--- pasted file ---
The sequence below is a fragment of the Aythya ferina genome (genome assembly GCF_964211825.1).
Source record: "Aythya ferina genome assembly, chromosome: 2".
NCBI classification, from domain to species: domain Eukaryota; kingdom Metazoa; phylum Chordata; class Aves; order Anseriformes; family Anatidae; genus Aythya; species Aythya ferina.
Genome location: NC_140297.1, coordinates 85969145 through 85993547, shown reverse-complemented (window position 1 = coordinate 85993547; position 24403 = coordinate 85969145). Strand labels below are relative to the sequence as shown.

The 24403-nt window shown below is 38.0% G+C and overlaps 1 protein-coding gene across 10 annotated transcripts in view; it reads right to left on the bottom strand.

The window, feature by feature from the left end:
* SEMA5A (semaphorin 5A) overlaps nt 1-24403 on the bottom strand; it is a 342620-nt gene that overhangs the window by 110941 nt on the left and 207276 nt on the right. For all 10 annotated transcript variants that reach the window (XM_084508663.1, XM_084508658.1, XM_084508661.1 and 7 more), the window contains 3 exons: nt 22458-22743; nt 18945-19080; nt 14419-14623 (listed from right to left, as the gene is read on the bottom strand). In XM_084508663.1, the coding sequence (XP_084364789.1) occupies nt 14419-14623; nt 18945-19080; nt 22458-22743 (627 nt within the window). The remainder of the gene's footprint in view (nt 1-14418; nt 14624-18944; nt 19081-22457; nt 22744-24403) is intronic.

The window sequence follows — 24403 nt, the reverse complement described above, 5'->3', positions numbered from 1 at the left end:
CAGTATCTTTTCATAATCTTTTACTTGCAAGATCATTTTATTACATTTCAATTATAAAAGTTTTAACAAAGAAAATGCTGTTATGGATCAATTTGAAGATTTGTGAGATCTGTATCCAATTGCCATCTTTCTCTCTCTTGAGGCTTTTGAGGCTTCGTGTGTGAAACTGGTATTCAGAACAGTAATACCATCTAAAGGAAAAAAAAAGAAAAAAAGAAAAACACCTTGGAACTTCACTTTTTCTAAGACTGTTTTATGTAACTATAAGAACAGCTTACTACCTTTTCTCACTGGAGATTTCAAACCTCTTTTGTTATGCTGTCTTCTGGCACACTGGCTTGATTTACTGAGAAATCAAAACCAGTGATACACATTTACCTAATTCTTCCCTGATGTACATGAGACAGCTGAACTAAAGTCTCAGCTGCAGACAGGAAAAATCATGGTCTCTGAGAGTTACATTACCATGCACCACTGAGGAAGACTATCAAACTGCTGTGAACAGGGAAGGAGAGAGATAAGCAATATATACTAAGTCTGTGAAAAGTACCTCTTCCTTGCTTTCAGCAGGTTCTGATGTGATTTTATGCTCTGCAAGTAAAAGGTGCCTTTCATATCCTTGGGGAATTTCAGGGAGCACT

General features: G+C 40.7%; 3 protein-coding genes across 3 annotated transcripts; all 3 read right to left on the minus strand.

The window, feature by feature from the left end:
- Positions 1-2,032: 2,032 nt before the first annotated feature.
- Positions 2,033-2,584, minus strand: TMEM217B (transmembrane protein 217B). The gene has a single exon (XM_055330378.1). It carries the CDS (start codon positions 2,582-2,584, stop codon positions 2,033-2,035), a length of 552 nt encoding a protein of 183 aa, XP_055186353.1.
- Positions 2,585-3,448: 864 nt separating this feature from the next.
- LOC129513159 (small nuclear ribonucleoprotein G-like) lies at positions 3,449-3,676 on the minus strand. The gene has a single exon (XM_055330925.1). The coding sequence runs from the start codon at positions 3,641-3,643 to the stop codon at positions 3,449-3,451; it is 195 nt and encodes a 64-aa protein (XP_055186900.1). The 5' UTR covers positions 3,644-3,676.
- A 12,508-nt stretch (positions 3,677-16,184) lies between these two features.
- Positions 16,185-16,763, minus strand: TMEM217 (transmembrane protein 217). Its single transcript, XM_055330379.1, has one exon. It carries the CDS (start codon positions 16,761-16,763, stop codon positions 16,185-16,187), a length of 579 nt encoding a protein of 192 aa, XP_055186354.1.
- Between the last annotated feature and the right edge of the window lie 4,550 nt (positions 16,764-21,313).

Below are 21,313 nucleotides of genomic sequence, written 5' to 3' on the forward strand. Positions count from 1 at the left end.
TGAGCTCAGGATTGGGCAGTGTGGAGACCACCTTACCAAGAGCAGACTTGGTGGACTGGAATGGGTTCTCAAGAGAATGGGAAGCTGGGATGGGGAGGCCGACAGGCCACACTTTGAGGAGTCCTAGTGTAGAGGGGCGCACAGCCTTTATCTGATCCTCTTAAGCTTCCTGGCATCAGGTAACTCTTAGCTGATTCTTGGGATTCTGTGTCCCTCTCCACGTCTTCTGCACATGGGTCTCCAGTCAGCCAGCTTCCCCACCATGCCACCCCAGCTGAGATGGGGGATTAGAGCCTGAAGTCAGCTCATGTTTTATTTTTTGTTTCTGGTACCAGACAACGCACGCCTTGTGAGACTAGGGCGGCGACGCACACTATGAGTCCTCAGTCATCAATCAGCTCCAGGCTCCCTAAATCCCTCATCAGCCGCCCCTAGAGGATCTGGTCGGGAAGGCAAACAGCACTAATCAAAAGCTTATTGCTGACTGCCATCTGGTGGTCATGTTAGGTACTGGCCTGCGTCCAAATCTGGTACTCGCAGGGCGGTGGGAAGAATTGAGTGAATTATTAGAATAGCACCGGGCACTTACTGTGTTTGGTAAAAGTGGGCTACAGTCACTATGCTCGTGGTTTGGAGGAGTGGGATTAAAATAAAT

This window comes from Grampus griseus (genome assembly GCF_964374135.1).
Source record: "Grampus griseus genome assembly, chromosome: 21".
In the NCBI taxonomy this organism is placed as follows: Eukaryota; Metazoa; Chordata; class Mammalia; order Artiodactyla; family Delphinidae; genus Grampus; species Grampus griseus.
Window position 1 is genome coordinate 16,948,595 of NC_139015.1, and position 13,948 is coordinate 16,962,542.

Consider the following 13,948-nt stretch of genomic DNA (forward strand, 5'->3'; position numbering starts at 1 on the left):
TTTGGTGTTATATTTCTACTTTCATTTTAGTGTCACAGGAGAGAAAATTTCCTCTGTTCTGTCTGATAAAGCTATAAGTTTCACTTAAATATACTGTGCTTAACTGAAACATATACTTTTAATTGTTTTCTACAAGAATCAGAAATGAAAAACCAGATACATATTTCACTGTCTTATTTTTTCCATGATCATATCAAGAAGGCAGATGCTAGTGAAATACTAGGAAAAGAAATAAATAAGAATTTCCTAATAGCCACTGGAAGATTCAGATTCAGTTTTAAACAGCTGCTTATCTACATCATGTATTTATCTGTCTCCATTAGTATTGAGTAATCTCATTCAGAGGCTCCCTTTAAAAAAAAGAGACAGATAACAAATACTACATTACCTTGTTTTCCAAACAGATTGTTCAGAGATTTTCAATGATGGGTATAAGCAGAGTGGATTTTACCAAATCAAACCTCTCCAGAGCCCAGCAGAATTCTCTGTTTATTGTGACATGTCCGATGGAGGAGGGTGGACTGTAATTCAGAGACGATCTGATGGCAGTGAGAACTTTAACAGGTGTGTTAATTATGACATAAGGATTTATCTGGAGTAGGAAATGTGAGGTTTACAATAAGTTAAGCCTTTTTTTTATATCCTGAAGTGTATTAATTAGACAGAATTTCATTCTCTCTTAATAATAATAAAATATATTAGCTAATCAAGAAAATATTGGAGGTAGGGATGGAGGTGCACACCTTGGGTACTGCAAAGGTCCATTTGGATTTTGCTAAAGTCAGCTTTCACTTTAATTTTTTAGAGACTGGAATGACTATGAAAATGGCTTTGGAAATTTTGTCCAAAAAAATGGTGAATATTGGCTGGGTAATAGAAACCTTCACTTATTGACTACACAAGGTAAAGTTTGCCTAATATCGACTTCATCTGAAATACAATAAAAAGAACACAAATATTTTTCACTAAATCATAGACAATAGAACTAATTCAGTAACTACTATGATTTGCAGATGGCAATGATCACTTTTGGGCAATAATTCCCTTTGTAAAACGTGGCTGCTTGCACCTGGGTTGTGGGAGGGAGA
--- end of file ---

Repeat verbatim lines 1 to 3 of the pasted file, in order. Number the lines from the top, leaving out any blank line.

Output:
The sequence below is a fragment of the Aythya ferina genome (genome assembly GCF_964211825.1).
Source record: "Aythya ferina genome assembly, chromosome: 2".
NCBI classification, from domain to species: domain Eukaryota; kingdom Metazoa; phylum Chordata; class Aves; order Anseriformes; family Anatidae; genus Aythya; species Aythya ferina.